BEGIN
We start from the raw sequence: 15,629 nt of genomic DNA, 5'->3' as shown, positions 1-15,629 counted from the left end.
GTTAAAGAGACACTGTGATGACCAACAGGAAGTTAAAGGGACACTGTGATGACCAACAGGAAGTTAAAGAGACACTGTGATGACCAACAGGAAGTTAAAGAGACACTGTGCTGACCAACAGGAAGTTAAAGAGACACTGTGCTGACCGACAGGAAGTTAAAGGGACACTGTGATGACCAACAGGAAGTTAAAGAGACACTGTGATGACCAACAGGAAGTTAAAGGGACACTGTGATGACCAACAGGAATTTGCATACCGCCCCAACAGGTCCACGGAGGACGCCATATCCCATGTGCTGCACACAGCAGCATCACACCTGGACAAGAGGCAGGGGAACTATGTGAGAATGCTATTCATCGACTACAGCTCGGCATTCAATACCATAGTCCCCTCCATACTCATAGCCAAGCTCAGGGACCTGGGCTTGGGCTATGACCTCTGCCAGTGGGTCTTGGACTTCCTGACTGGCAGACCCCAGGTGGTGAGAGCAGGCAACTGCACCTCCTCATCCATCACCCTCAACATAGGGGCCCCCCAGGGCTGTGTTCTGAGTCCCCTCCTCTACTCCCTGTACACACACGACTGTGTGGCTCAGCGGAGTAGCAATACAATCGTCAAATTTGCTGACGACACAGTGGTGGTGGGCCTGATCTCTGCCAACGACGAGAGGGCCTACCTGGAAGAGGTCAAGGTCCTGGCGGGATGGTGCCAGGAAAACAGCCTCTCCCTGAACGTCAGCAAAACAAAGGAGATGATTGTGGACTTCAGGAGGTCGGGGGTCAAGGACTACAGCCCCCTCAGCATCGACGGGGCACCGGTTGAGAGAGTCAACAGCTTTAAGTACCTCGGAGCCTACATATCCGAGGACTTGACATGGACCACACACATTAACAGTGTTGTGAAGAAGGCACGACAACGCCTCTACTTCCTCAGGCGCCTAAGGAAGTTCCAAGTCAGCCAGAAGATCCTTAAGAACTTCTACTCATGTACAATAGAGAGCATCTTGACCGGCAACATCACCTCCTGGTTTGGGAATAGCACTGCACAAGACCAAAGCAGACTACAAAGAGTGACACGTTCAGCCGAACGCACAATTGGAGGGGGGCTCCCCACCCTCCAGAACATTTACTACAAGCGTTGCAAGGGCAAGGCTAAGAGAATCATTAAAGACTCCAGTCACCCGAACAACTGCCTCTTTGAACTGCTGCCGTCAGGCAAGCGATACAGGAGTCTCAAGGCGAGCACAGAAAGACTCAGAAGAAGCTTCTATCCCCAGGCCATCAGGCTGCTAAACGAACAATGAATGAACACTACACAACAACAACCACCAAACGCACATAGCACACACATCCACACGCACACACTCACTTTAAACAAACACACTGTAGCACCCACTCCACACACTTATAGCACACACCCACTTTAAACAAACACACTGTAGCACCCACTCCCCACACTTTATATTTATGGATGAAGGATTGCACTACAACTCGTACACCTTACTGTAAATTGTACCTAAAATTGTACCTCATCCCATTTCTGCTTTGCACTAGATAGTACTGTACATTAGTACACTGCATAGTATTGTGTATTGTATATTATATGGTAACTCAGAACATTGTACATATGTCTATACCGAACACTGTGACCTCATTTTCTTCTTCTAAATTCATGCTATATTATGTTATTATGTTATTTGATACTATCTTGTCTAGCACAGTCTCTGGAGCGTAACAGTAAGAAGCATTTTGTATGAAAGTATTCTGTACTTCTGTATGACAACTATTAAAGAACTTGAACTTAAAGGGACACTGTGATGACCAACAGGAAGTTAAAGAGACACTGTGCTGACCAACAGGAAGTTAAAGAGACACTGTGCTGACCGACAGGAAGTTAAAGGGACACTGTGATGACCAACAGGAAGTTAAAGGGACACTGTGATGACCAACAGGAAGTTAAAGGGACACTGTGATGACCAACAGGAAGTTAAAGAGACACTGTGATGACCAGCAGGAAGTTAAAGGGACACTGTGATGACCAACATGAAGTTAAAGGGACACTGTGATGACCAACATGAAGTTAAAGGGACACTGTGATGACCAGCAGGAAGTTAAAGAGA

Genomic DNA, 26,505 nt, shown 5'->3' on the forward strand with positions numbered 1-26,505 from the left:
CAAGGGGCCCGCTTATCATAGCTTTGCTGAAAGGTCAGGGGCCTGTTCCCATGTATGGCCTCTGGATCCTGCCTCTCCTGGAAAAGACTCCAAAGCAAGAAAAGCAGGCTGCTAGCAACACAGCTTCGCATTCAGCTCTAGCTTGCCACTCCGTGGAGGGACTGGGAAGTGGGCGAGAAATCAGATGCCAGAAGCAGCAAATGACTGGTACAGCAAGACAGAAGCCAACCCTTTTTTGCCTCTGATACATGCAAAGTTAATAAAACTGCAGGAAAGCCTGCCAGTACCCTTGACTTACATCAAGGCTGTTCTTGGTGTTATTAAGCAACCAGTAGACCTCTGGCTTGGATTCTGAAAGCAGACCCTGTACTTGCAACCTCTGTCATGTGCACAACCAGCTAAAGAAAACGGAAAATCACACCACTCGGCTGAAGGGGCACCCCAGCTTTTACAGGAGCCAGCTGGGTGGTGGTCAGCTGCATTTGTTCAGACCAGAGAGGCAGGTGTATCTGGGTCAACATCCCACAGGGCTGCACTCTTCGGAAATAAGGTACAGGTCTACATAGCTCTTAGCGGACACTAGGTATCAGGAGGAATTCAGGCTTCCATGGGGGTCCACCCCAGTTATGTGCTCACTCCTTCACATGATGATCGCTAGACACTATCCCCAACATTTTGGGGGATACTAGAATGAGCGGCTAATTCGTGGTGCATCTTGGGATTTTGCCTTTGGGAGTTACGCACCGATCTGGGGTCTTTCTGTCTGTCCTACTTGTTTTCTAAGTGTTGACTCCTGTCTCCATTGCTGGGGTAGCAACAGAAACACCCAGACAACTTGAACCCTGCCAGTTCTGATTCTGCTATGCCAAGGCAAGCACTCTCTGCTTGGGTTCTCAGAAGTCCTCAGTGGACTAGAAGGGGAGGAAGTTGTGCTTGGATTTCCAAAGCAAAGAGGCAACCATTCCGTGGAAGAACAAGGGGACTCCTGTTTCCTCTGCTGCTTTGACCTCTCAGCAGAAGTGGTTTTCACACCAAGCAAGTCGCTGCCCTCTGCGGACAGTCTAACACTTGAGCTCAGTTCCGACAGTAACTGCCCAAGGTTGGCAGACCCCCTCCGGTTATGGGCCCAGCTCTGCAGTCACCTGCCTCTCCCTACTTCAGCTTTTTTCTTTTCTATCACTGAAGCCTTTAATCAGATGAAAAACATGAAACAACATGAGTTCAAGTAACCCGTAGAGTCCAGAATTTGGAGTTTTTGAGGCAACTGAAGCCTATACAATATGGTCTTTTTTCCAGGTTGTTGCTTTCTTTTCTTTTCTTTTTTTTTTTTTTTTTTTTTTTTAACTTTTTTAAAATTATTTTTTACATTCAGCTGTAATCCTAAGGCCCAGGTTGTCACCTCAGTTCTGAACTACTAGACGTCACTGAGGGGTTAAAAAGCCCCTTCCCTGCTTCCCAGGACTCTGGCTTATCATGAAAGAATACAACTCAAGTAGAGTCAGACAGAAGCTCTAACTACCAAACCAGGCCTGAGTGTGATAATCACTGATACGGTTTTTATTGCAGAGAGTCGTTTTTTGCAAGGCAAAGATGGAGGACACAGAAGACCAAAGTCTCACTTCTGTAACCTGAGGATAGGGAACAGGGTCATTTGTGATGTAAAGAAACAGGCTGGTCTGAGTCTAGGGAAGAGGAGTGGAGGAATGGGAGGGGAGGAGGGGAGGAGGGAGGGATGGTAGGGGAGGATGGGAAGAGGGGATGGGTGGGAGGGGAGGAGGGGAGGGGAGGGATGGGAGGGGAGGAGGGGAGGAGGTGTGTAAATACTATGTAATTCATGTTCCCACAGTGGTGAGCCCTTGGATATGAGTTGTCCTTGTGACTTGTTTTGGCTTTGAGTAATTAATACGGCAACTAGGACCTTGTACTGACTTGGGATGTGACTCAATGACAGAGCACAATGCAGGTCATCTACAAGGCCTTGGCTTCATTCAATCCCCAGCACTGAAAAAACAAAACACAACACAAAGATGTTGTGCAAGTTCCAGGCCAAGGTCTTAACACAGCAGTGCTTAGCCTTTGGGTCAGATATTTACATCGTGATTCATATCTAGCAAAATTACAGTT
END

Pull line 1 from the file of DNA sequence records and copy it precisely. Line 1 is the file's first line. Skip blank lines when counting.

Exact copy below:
We start from the raw sequence: 15,629 nt of genomic DNA, 5'->3' as shown, positions 1-15,629 counted from the left end.